Are you a high-income small-business owner who doesn’t currently have a tax-advantaged retirement plan set up for yourself? A Simplified Employee Pension (SEP) may be just what you need, and now may be a great time to establish one. A SEP has high contribution limits and is simple to set up. Best of all, there’s still time to establish a SEP for 2017 and make contributions to it that you can deduct on your 2017 income tax return.
2018 deadlines for 2017
A SEP can be set up as late as the due date (including extensions) of your income tax return for the tax year for which the SEP is to first apply. That means you can establish a SEP for 2017 in 2018 as long as you do it before your 2017 return filing deadline. You have until the same deadline to make 2017 contributions and still claim a potentially hefty deduction on your 2017 return.
Generally, other types of retirement plans would have to have been established by December 31, 2017, in order for 2017 contributions to be made (though many of these plans do allow 2017 contributions to be made in 2018).
High Contribution Limits
Contributions to SEPs are discretionary. You can decide how much to contribute each year. But be aware that, if your business has employees other than yourself: 1) Contributions must be made for all eligible employees using the same percentage of compensation as for yourself, and 2) employee accounts are immediately 100% vested. The contributions go into SEP-IRAs established for each eligible employee.
For 2017, the maximum contribution that can be made to a SEP-IRA is 25% of compensation (or 20% of self-employed income net of the self-employment tax deduction) of up to $270,000, subject to a contribution cap of $54,000. (The 2018 limits are $275,000 and $55,000, respectively.)
Simple to Set Up
A SEP is established by completing and signing the very simple Form 5305-SEP (“Simplified Employee Pension — Individual Retirement Accounts Contribution Agreement”). Form 5305-SEP is not filed with the IRS, but it should be maintained as part of the business’s permanent tax records. A copy of Form 5305-SEP must be given to each employee covered by the SEP, along with a disclosure statement.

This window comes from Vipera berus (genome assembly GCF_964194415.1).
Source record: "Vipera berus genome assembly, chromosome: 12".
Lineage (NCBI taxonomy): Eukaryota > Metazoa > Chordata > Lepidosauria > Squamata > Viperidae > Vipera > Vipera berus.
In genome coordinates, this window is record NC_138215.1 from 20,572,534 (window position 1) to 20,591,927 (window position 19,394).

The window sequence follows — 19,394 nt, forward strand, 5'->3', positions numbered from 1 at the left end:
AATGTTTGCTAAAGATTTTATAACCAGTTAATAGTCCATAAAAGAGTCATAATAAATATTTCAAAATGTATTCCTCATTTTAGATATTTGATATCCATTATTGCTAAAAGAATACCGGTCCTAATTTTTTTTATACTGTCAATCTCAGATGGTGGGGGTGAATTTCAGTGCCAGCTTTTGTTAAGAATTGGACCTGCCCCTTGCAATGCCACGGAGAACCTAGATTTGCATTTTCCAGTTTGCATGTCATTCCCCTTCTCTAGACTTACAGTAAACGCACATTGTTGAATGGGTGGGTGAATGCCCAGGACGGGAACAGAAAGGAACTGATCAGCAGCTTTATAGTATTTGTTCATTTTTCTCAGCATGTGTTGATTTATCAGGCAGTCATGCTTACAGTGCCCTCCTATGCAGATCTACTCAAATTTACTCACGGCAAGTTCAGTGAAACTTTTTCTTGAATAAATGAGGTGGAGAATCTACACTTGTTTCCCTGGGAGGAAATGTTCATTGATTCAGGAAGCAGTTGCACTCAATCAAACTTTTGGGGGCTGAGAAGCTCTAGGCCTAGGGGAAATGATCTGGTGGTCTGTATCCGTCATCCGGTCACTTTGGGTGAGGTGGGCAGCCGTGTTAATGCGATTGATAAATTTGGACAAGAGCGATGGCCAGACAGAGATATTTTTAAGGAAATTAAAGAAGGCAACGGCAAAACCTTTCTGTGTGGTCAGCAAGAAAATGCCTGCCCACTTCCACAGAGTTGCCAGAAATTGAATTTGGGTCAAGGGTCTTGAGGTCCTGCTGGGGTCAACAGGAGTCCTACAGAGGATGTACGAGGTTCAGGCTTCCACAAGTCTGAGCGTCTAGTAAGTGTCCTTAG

Additional rules and limits do apply to SEPs, but they’re generally much less onerous than those for other retirement plans. Contact us to learn more about SEPs and how they might reduce your tax bill for 2017 and beyond.
We help you plan, forecast and analyze your financial data
so you can get on top of your finances today to grow your
small business big tomorrow.
Tax Planning Tips for Small Businesses
4 Common Tax Bookkeeping Pitfalls to Avoid
Everything you Need to Know about your Business Financial Position
Larger Deduction Might Be Available To Businesses Providing Meals To Their Employees
IRS Audit Techniques Guides Provide Clues to What May Come Up If Your Business Is Audited
2018 Q1 tax calendar: Key deadlines for businesses and other employers
This Years Company Holiday Party is Probably Tax Deductible, But Next Years May Not Be
Tax Cuts and Jobs Act: Key Provisions Affecting Businesses
The TCJA Temporarily Expands Bonus Depreciation
Can You Deduct Business Travel When It's Combined with A Vacation?
New Tax Law Gives Pass-Through Businesses a Valuable Deduction
Your 2017 Tax Return May Be Your Last Chance to Take The "Manufacturers' Deduction"
Fun fact: This isn't the first time the tax season has been delayed.
2 Tax Credits Just for Small Businesses May Reduce Your 2017 And 2018 Tax Bills
Claiming Bonus Depreciation on Your 2017 Tax Return May Be Particularly Beneficial
Is Your Employer Withholding Enough in Taxes?
Tax Credit for Hiring from Certain "Target Groups" Can Provide Substantial Tax Savings
Sec. 179 Expensing Provides Small Businesses Tax Savings On 2017 Returns ‐ And More Savings in The Future
Don't Forget: 2017 Tax Filing Deadline for Pass-Through Entities Is March 15
Make Sure Repairs to Tangible Property Were Actually Repairs Before You Deduct the Cost
Defer Tax with A Section 1031 Exchange, But New Limits Apply This Year
2018 Q2 Tax Calendar: Key Deadlines for Businesses and Other Employers
Should You File Form SS-8 To Ask the IRS to Determine A Worker's Status?
A Net Operating Loss on Your 2017 Tax Return Isn't All Bad News
TCJA Changes to Employee Benefits Tax Breaks: 4 Negatives and A Positive
Tax Document Retention Guidelines for Small Businesses
A Review of Significant TCJA Provisions Affecting Small Businesses
The TCJA Changes Some Rules for Deducting Pass-Through Business Losses
What Businesses Need To Know About The Tax Treatment Of Bitcoin And Other Virtual Currencies
Do You Qualify For The Home Office Deduction?
Close-up On The New QBI Deduction's Wage Limit
2 Tax Law Changes That May Affect Your Business' 401(k) Plan